Similar to BaaS, when we talk about Plug-and-Play-Finance we refer to a product offering that enables third party companies to offer financial products. The company offering the PnPF product is referred to as the Plug-and-Play-Finance provider. These providers started to emerge at the end of 2010s and beginning of 2020s and are powering many new Embedded Finance offerings. Most popular names in Europe are Weavr from the UK (Disclaimer: I worked at Weavr until November 2022), Swan from France or Dock Financial from Germany. The term BaaS is very widely used and I believe most people would define it the same way. On the other hand, the term PnPF is not commonly used yet and the PnPF providers are often mixed with BaaS. While this may sometimes be the right choice, very often the two should not be mixed up. The big difference between PnPF providers and BaaS providers is their ideal customer profile and the way their product is built (to address the needs of their ideal customers). Personally, I would say a PnPF provider is the perfect partner when (among other things) a) the company building the financial product does not have much Fintech experience/knowledge and b) speed is important. On the other hand, a BaaS provider is often chosen when a) the company building the product wants to control (a bit) more of the financial offering and b) when only the BaaS providers can fulfil certain specific banking capabilities. But more on the differences and similarities further down.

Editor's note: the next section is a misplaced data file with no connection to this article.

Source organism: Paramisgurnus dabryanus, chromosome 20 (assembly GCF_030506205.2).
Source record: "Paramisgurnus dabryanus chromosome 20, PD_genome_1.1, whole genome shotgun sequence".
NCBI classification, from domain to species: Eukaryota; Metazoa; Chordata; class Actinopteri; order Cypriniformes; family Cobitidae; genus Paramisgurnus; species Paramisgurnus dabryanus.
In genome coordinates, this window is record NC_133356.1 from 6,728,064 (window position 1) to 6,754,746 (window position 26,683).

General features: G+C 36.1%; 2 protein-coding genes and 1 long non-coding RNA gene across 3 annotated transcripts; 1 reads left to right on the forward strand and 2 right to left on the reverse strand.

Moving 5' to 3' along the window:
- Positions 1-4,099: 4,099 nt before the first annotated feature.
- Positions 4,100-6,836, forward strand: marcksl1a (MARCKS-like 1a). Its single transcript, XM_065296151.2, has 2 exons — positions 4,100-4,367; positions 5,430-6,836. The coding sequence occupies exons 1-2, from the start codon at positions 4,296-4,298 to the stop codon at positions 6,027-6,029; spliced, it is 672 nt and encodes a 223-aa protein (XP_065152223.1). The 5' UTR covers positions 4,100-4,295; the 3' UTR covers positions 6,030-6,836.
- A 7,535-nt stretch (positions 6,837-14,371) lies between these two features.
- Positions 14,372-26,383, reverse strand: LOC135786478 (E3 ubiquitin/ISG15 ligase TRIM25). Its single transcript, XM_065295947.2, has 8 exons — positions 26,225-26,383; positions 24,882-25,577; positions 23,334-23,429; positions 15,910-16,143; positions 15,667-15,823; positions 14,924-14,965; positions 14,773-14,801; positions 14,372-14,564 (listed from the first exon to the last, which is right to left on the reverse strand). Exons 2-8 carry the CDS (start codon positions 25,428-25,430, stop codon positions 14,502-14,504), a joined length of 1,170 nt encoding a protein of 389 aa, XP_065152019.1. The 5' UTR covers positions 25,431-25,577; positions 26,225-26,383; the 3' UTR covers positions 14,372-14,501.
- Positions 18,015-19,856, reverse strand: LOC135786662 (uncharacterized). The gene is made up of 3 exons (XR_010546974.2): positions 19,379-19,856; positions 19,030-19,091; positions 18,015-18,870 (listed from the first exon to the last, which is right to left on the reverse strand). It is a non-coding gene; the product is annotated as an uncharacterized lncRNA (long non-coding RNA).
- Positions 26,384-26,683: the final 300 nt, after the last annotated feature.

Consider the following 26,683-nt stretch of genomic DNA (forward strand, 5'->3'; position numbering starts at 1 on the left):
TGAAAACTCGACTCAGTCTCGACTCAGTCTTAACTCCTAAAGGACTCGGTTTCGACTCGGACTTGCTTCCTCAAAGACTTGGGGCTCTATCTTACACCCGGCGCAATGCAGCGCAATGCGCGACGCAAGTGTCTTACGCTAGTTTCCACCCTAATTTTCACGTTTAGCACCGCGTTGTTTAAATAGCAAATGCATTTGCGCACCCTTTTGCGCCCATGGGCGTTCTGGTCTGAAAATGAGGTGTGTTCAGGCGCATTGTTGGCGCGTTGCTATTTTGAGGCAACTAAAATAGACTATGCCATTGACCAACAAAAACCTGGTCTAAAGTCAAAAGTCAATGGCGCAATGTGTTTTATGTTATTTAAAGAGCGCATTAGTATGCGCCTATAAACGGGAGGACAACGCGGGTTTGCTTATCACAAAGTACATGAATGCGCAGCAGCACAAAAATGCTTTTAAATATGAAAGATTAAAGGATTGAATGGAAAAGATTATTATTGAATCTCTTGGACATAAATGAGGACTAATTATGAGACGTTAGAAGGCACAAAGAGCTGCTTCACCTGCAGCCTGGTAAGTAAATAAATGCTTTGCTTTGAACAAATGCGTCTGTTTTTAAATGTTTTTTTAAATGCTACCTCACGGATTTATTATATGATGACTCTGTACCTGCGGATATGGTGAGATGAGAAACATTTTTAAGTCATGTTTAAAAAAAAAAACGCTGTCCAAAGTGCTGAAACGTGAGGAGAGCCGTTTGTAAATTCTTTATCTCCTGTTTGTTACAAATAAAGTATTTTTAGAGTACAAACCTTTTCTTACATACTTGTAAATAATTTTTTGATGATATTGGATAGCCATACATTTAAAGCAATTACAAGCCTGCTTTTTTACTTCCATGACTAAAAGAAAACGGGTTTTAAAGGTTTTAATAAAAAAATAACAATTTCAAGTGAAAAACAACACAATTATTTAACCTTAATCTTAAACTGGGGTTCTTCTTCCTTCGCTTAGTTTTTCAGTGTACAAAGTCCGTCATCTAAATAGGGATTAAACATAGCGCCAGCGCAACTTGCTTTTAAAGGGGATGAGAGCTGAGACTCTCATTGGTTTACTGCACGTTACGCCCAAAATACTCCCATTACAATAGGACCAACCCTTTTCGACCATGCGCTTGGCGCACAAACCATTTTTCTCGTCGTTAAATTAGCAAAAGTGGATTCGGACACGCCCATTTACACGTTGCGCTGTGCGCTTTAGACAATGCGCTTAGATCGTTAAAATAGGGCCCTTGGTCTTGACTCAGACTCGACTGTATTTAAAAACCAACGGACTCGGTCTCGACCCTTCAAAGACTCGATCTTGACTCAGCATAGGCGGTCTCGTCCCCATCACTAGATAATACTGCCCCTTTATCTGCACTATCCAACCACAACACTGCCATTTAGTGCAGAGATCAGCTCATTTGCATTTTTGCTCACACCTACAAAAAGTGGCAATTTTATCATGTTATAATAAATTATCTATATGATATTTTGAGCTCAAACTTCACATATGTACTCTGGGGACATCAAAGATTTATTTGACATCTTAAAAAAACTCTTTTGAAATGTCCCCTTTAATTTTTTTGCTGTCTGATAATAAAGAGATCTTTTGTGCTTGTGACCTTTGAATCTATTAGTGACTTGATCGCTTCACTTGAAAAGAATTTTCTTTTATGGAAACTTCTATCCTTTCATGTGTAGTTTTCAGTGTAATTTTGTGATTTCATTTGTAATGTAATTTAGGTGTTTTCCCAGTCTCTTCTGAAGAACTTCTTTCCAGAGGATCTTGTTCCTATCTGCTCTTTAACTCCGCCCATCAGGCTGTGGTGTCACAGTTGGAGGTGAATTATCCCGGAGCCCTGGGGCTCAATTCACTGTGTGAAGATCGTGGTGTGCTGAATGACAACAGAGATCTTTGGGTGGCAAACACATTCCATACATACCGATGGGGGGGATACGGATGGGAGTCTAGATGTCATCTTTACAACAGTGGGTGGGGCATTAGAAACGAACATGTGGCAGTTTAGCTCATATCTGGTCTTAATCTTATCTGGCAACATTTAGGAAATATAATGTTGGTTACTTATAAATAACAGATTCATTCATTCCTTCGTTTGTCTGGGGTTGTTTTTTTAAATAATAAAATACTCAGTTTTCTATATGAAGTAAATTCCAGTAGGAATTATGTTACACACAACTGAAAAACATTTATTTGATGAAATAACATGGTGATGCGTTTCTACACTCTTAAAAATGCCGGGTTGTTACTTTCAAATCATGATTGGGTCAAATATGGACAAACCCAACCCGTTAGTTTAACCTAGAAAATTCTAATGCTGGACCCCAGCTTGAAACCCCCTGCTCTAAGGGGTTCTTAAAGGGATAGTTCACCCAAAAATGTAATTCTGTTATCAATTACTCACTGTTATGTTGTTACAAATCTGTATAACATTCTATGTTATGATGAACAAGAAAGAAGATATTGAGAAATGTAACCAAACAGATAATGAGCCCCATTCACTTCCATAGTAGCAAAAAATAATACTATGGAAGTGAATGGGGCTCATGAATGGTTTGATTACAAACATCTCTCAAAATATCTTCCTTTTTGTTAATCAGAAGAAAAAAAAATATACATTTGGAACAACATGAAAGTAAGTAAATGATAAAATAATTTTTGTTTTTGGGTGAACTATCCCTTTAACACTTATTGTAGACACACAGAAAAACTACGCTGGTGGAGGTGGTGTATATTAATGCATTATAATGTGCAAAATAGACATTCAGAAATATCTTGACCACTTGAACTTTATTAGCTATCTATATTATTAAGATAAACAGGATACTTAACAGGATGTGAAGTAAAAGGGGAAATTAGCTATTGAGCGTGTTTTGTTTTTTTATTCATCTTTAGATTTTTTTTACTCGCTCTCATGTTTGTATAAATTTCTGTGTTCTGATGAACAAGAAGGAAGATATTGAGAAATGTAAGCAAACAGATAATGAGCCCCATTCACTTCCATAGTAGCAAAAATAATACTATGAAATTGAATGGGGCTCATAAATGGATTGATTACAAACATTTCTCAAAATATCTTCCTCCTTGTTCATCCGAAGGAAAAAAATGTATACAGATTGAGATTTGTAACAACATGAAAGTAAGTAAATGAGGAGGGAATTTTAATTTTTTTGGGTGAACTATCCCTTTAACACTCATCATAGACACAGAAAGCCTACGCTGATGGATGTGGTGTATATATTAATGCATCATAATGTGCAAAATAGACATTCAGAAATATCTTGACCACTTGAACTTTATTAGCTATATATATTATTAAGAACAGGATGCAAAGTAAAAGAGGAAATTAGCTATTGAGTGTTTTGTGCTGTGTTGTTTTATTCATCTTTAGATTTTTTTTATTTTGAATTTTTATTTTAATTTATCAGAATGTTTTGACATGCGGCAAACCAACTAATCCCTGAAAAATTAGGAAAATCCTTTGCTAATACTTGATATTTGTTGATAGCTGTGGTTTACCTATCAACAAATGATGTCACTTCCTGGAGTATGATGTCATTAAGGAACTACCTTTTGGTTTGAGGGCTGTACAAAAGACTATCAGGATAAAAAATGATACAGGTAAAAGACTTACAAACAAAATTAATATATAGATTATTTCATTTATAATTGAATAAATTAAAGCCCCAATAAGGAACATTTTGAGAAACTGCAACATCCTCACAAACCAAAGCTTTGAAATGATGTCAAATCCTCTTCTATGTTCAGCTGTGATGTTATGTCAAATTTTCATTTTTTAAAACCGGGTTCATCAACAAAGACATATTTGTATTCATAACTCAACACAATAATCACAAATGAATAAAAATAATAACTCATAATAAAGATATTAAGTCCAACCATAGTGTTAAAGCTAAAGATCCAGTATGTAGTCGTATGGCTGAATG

But let’s dive a little deeper into four questions that often arise when talking about Embedded Finance, BaaS and PnPF.
What is the ideal customer profile of a BaaS vs. PnPF provider?
Both providers are enabling the same thing: third party companies can create payment accounts and often issue cards with them. The real difference between both players is their ideal customer profile - and directly connected to that the way their customers are using the product. Most BaaS providers were founded around a time when the only potential customers were Fintech companies. Therefore, the product is also built in a way to cater to these companies. With a traditional BaaS provider you are usually looking at an integration time around six months or sometimes even more. Often this is not only driven by technology but also by the fact that the customer has to fulfil compliance or regulatory requirements. It’s also not uncommon that a company integrating with a traditional BaaS has to source their own identification provider (KYC/KYB). All these things are typically different with PnPF providers who provide an out-of-the-box solution which can be integrated and put live in just a few weeks. While this may sound like the PnPF is always superior, it really depends on what the requirements and preferences of the customer are.